Ko comes up short in Oz, yet impresses us with maturity

By Randall MellFebruary 21, 2016, 3:08 pm

Lydia Ko showed us yet again Sunday in Australia what makes her so special.

Yeah, yeah, I know, she didn’t win the ISPS Handa Women’s Australian Open.

Though Ko closed strong with a 5-under-par 67, she couldn’t catch Japan’s Haru Nomura, who won her first LPGA title in her 72nd tour start. Ko’s 67 was so good on the tough Grange Golf Club track that only one other player posted a better score in the final round. That was Nomura with a 65.

There was no shame in the Rolex world No. 1 falling short. There was no disconcerting stumble like there was in her LPGA season opener in Ocala, Fla., where Ko had a share of the 54-hole lead and collapsed in the middle of her round.

Ko closed really well in South Australia. Playing in front of Nomura, she applied unrelenting pressure, making Nomura listen to one roar after another. Nomura just kept answering. She just closed better.

Still, Ko wowed us in the end.

Ko wowed us with the way she conducted herself in the aftermath of that loss.

After throwing nearly everything she had at Nomura, Ko didn’t stomp away from the scoring area in frustration. She didn’t pause to wipe away a tear or indulge herself with a good pout or sulk before marching home with her team.

No, Ko hustled back out to the 18th green to help Nomura celebrate.

If you were watching Nomura putt out at the 18th, you saw a gang of players racing onto the green to douse Nomura with soda, champagne, water or whatever they all had in the traditional victory shower players get on tour. You saw Ko out there among them, chasing Nomura around with two bottles of water in giddy, childlike delight.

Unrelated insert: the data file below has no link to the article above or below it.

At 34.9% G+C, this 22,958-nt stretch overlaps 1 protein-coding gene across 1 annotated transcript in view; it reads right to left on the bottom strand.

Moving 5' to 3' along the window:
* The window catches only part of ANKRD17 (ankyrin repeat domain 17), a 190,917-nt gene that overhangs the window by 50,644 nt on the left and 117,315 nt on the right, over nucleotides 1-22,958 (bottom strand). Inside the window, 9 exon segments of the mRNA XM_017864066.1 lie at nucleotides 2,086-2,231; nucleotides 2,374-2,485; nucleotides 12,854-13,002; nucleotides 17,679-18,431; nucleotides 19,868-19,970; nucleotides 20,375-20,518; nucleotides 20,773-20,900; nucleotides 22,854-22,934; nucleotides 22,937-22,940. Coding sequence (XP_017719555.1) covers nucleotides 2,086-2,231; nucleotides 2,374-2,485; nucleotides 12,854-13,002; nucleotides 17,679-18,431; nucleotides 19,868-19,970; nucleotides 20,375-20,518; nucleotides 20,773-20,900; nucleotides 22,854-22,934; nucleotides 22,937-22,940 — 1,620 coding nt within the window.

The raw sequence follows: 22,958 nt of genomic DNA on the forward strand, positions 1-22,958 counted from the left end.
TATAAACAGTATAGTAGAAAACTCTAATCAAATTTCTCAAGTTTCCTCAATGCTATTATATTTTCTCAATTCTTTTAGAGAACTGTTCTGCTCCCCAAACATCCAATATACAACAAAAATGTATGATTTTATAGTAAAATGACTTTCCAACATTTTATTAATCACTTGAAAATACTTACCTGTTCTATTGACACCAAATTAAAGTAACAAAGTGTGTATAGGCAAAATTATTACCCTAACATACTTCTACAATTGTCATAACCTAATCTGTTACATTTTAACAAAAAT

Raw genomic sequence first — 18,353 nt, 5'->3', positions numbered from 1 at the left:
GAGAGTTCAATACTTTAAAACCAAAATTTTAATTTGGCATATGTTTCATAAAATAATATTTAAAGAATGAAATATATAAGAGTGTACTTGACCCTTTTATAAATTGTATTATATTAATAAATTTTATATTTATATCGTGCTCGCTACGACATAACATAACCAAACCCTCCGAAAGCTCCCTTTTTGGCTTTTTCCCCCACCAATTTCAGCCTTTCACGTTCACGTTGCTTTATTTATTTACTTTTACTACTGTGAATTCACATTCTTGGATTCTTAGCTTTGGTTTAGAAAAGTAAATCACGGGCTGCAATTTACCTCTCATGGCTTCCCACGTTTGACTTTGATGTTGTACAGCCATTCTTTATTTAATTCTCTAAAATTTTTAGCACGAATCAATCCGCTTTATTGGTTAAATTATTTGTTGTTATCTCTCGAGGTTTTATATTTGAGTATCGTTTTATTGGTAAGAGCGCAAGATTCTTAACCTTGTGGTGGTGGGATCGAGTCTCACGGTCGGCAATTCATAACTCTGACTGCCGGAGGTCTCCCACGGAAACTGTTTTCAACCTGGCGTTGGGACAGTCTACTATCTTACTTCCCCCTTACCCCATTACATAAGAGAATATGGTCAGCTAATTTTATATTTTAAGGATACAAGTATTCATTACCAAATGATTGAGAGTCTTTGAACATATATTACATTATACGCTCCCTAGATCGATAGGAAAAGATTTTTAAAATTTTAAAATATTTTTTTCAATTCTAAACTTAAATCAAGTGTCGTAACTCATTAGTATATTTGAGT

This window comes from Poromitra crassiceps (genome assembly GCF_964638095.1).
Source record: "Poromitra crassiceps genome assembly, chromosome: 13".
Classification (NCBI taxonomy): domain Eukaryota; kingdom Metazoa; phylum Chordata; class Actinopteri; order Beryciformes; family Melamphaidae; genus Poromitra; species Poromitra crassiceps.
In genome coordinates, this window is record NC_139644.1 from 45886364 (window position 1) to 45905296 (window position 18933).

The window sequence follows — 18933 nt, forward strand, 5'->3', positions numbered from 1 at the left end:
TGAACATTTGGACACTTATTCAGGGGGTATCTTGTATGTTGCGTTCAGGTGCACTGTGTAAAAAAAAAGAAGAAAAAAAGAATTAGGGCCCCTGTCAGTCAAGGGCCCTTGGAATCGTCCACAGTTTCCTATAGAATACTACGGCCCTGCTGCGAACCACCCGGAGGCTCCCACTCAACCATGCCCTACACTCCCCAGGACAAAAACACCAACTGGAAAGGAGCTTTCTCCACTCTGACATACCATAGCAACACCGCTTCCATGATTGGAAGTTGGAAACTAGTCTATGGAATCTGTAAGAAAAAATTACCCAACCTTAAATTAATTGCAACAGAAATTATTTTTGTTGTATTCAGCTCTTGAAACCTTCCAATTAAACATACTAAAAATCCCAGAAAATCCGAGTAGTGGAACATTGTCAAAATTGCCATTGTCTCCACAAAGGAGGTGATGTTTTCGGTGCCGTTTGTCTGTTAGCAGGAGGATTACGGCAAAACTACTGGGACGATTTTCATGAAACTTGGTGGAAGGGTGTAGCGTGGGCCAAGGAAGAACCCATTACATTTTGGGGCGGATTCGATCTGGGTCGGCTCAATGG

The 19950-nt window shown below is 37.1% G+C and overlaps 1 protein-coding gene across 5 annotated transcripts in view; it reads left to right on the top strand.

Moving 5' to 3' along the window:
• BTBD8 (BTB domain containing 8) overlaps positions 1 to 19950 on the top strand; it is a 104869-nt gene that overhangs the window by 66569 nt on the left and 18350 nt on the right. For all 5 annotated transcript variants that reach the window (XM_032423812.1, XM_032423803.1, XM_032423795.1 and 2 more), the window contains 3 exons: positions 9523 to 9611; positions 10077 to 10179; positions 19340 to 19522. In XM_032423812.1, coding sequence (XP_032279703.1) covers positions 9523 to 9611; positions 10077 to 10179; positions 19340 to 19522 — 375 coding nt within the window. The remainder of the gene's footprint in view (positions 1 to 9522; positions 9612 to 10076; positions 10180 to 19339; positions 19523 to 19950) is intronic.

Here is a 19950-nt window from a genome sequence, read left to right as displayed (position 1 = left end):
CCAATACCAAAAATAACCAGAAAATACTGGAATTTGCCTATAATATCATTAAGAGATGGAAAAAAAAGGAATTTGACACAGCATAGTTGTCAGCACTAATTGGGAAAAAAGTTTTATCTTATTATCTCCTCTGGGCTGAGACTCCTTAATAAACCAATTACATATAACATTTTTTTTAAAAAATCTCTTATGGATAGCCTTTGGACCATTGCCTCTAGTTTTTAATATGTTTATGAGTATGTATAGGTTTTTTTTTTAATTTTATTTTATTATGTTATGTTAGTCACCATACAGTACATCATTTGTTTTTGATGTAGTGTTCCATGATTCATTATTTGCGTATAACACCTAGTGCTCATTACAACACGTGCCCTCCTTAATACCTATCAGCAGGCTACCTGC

“My goal was to shoot 67 today, and I shot 67,” Ko said. “I fell a couple of shots behind, and, you know, I felt like I played really solidly. Obviously, it’s not the best finish, you know, finishing with a bogey, but other than that, I played really well. But Haru played even better. The roars I could hear, she seemed like she was holing a lot of putts. When another player does that, it’s really out of my hands.”

Remember back to the Coates Golf Championship two weeks ago? When Ko made three consecutive bogeys and then a double bogey in the middle of the final round to fall behind Ha Na Jang? Do you remember what Jang said about the way Ko handled that disappointment as her playing partner? Jang said Ko began cheering her on to her first LPGA title.

“Lydia say, `You can do it,’” Jang’s said.

“They were encouraging each other,” Jang’s coach, Kevin Kim, said.

After winning last week’s New Zealand Women’s Open, Ko donated all her winnings to New Zealand in gratitude for the support she received growing up there.